Tag Archive: how to show dominance to a dog


Dogs and Dominance

Many people arrive at my blog when they search terms such as “how to pin a dog down” and “how to show dominance to a dog.” I’m not sure how that happens because you will never hear me recommend these outdated strategies. There’s still a great deal of confusion about dogs and dominance. A study on wolves in captivity many years ago arrived at some false conclusions – that the alpha wolf showed he was in charge by using physical force. Some dog trainers took this information and assumed that since dogs are supposed to be descended from wolves, that this theory must also apply to the human-dog relationship. A dog training book by the Monks of New Skete taught people to be “dominant” over their dogs by using physical corrections and by holding the dog down until the dog stopped struggling, otherwise known as pinning the dog down, dominance down or an alpha roll. Television personality Cesar Millan further propagated this inaccurate dominance theory even more.

Over the years, the wolf dominance theory has been invalidated. In reality, the alpha wolf does NOT have to use physical force to show that he is the leader. It is the wolf with lesser status who is vying to be in charge who resorts to physical force. You can tell a true leader by the calmer demeanor. He only needs to give a glance or a posture to show the others that he is the leader. The alpha is confident and conveys it.

In the human world, we like our leaders to be calm and confident as well. It gives us more security to know that someone competent is in charge. Anyone in charge who resorts to physical challenges or who displays out of control behavior loses our respect. They are perceived of as bullies, incompetent, or insecure.

That’s exactly how our dogs perceive us. If we show physical force to them, raise our voices, or show any other behavior that is out of control, the dogs will not perceive us as the leaders and will feel less secure with us. When we show dominance by physical means, it may frighten the dogs. Some dogs may fight back and attack, while others may become very submission and will be fearful of you. The relationship between the human and the dog is destroyed. A true leader is in control and will not resort to physical methods to exert leadership.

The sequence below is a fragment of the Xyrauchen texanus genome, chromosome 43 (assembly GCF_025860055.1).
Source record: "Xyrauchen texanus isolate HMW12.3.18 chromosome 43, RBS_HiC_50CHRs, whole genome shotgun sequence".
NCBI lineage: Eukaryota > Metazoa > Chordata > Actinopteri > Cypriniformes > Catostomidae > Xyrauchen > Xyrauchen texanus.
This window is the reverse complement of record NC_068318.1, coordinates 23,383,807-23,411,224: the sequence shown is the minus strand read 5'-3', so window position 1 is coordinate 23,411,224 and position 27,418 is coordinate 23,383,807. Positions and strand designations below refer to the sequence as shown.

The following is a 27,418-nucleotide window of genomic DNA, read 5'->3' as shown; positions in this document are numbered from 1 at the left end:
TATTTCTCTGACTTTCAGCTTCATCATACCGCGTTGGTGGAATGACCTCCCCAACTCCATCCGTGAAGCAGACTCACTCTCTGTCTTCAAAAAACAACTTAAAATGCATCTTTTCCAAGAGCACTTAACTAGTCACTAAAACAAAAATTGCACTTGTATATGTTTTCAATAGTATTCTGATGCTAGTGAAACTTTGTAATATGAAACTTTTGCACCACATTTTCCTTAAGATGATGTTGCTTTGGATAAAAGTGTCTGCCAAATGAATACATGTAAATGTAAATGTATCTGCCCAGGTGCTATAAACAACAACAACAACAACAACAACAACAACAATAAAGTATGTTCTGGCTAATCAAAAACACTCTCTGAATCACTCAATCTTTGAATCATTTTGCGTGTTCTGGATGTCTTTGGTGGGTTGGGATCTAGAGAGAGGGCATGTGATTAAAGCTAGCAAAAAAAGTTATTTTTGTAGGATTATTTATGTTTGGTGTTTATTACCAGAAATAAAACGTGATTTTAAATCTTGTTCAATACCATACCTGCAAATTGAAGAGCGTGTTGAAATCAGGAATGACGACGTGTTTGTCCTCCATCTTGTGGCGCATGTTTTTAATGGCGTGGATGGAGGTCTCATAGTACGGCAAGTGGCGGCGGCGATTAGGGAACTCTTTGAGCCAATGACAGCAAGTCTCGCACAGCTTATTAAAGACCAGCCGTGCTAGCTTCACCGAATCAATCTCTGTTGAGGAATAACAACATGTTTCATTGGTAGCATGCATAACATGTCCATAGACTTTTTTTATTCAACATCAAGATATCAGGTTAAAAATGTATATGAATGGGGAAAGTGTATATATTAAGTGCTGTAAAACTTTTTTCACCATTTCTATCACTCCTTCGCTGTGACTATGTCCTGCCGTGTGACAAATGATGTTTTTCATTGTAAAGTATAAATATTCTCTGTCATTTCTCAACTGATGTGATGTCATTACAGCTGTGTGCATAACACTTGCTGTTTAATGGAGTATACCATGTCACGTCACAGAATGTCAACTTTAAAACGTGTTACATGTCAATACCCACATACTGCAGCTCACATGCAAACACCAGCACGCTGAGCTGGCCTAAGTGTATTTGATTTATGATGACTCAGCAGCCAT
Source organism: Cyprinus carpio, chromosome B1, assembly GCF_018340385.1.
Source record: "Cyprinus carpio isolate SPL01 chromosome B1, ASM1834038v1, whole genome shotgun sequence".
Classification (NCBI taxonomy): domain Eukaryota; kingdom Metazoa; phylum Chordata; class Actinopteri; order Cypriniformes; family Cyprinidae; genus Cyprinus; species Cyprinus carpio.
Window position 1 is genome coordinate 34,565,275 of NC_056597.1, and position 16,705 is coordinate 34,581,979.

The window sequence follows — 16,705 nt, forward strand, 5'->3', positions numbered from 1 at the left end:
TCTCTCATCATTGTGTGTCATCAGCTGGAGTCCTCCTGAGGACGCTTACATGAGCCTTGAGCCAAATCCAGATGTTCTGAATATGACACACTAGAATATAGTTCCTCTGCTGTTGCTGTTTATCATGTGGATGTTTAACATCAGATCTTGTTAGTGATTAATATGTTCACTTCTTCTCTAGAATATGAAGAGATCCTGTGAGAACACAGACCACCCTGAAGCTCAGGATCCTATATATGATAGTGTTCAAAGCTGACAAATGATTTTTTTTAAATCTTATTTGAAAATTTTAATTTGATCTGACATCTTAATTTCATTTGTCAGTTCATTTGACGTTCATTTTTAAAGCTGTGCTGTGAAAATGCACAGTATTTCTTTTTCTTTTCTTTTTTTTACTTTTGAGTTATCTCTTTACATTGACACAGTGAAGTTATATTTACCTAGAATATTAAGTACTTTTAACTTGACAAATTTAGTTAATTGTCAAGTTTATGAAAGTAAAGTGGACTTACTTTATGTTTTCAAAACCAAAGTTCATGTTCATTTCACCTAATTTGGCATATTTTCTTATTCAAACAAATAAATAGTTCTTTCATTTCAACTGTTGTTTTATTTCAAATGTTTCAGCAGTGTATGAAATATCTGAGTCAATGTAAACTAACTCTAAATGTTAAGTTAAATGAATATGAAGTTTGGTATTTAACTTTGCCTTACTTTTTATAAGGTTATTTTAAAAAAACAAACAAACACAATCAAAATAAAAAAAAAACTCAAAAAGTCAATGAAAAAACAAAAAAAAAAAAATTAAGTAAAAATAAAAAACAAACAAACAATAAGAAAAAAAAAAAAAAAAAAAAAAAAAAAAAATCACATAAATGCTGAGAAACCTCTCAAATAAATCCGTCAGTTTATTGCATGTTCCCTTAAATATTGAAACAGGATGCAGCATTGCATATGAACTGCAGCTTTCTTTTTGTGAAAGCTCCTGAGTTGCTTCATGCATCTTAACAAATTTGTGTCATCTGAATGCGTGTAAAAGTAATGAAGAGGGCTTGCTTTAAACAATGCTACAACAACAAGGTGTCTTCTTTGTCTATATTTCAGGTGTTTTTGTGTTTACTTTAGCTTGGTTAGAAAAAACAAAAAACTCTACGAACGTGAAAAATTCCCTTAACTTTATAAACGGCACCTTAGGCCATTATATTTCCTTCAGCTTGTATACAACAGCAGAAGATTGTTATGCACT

Every dog has a different personality. Some dogs may not be disturbed by physical corrections. You may hear people say that they have alpha rolled their dog and it worked. Yes, it can work, but for the majority of dogs it will break down the bond of trust. I have seen many, many dogs whose behaviors have been permanently changed for the worse because of dominance moves. I worked with a family who purchased a Golden Retriever puppy. The husband watched Cesar Millan on TV and did an alpha roll on the dog every day to “show the dog who was boss.” I was called to work with the dog because he submissively urinated every time the husband came into the room. Sadly, the dog associated fear with the husband. The dog did not see the husband as in charge; he saw him as something that made him feel very scared.

I also worked with many people whose dogs were biting them. Of course, there are many reasons and situations for why dogs bite but quite a few of these cases involved owners who were trying to “teach the dog who is boss” by showing dominance. Dominance moves will only make any kind of aggression worse.

So, how can people be true leaders to their dogs? It’s so very simple and very humane. All it takes is good parenting skills. A good parent controls the resources fairly for a child. A good parent does not give in and give the child anything they want when they want it. A spoiled child rules the home and can become a behavior nightmare. And so it goes for dogs. Dogs must be taught not to be pushy and to have good manners. They need to be shown impulse control. They cannot get everything they want when they want it. All of this is accomplished by first training dogs to communicate with us: sit, stay, down, come, wait, etc. All dogs must know these basics.